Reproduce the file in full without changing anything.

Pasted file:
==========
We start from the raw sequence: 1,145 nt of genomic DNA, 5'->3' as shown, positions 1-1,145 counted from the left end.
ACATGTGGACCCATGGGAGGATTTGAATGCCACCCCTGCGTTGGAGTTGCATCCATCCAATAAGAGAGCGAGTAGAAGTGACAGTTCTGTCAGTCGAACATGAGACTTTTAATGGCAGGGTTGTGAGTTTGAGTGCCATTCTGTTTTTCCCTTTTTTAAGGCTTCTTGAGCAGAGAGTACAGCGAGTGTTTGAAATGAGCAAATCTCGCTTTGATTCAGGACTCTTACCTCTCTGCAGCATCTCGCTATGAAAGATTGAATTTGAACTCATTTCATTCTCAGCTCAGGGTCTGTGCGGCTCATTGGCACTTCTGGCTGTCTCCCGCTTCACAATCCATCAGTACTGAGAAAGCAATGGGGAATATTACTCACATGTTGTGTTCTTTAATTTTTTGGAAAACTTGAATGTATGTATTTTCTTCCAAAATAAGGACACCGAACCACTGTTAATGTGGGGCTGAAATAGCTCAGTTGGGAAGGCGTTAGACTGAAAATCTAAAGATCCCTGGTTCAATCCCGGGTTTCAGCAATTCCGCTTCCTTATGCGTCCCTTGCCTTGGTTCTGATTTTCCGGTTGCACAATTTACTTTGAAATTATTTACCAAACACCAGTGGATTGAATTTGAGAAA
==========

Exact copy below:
We start from the raw sequence: 1,145 nt of genomic DNA, 5'->3' as shown, positions 1-1,145 counted from the left end.
ACATGTGGACCCATGGGAGGATTTGAATGCCACCCCTGCGTTGGAGTTGCATCCATCCAATAAGAGAGCGAGTAGAAGTGACAGTTCTGTCAGTCGAACATGAGACTTTTAATGGCAGGGTTGTGAGTTTGAGTGCCATTCTGTTTTTCCCTTTTTTAAGGCTTCTTGAGCAGAGAGTACAGCGAGTGTTTGAAATGAGCAAATCTCGCTTTGATTCAGGACTCTTACCTCTCTGCAGCATCTCGCTATGAAAGATTGAATTTGAACTCATTTCATTCTCAGCTCAGGGTCTGTGCGGCTCATTGGCACTTCTGGCTGTCTCCCGCTTCACAATCCATCAGTACTGAGAAAGCAATGGGGAATATTACTCACATGTTGTGTTCTTTAATTTTTTGGAAAACTTGAATGTATGTATTTTCTTCCAAAATAAGGACACCGAACCACTGTTAATGTGGGGCTGAAATAGCTCAGTTGGGAAGGCGTTAGACTGAAAATCTAAAGATCCCTGGTTCAATCCCGGGTTTCAGCAATTCCGCTTCCTTATGCGTCCCTTGCCTTGGTTCTGATTTTCCGGTTGCACAATTTACTTTGAAATTATTTACCAAACACCAGTGGATTGAATTTGAGAAA